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Villavicencio talks about what’s good–and safe–grilled food buffet

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Villavicencio talks about what’s good–and safe–grilled food buffet

Originator of eat-all-you-can buffet raises ‘yakiniku’ dining to higher level
/ 12:47 AM November 22, 2012

RESTAURATEUR Vicvic Villavicencio and children Mara and Bokie

Lovers of grilled food—and who isn’t?—better take note of a piece of information from veteran restaurateur Vicvic Villavicencio.

Raw food exposed to temperatures above five degrees centigrade is good for only two hours, said Villavicencio. Unless you have proper facilities to chill them, these raw items quickly deteriorate.

“Remember, typical buffet lunches can extend up to three hours,” he said. “I’m not saying raw food is dangerous, but the quality steadily deteriorates without a proper chiller.”


Apart from open, theater-style kitchens, which enable kitchen staff to monitor, anticipate and immediately replenish cooked dishes on the buffet line, all Sambo Kojin branches have invested in several open-type chillers that keep fresh ingredients not only accessible to diners, but also constantly chilled at temperatures not exceeding five degrees centigrade.

That’s probably one feature that sets Sambo Kojin apart from other yakiniku restaurants in Metro Manila.

RAWFOOD items should be chilled, not frozen, in temperatures not higher than 5°C.

Sambo Kojin, Villavicencio’s latest eat-all-you-can restaurant chain featuring yakiniku cooking, has just gone south with the recent opening of its SM Southmall branch in Las Piñas.

Yakiniku, which refers to the Japanese-style of grilling bite-size meats, seafood and vegetables using a gas- or wood-fired grill, is heavily influenced by Korea, as countless Korean immigrants brought the cooking method to Japan before and immediately after the war.

Sambo Kojin’s huge SM Southmall branch can accommodate up to 350 people. Each of its 67 tables with matching cream-colored chairs comes with a gas-fired grill equipped with a specially designed exhaust system that drags smoke down to keep the place and its diners from smelling like grilled bulgogi.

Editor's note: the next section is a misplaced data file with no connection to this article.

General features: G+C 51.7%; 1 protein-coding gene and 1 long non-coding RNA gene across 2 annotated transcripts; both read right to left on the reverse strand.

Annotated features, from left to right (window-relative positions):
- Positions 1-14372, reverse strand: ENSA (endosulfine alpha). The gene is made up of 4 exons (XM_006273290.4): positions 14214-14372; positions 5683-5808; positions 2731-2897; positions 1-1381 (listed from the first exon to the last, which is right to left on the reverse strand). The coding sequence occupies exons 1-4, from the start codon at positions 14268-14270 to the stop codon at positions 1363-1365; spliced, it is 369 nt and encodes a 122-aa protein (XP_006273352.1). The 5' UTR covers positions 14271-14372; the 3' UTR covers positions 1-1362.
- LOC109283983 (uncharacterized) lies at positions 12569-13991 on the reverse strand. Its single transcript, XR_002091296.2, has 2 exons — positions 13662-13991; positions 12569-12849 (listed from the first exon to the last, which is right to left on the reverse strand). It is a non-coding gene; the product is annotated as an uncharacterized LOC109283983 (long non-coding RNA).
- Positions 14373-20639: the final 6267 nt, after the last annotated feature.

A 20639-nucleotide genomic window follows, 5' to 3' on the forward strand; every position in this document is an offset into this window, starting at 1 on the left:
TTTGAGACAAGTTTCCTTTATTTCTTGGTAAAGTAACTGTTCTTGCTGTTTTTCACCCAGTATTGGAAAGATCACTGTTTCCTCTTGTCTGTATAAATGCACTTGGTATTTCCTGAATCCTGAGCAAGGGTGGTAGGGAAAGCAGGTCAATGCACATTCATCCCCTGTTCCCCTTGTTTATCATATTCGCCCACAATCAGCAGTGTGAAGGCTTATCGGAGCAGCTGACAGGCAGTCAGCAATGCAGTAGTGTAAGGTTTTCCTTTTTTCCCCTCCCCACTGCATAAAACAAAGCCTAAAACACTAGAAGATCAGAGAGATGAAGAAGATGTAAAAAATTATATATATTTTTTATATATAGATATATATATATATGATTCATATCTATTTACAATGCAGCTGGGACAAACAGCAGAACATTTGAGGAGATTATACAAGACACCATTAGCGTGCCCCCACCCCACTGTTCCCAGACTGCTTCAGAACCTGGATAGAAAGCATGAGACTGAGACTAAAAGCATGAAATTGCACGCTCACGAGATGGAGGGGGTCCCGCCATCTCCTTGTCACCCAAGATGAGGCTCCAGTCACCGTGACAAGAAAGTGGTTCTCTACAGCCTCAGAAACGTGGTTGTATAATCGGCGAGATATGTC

Sambo Kojin’s older branches in Eastwood, on Edsa (in front of the Corinthian Gardens entrance), and on West Avenue (below an older Kamayan/Saisaki/Dad’s branch) have the same ambiance and grilling system.

Four branches

Only less than two years after it opened in Eastwood, Sambo Kojin now has four branches. Villavicencio and his children will open a fifth branch as soon as they find an ideal place in Makati.


CHOICE of maki

Villavicencio pioneered the eat-all-you-can concept with the opening of the first Kamayan/Saisaki/Dad’s restaurant on Edsa in 1977.

Although Sambo Kojin puts more emphasis on fresh raw items, which diners can either cook themselves or ask waiters to do for them, the new restaurant chain has adopted established practices Villavicencio and his well-trained staff have perfected over the decades.

Buffets are all about giving diners plenty of choices. Sambo Kojin’s concept, although common in Japan, particularly in the country’s Kansai area, is unique in itself.

It’s neither a Korean nor a Japanese restaurant, but the product of influences from the two great Asian cultures. Because of this unique marriage, diners can choose from more than 150 dishes, including a range of sinful desserts.

Consistent quality

But the place isn’t just about quantity. Running a successful restaurant buffet chain is more about quality, which can be achieved only by sourcing the best and most authentic ingredients and making sure they stay fresh. To ensure consistent quality, for instance, Sambo Kojin gets its beef from the US.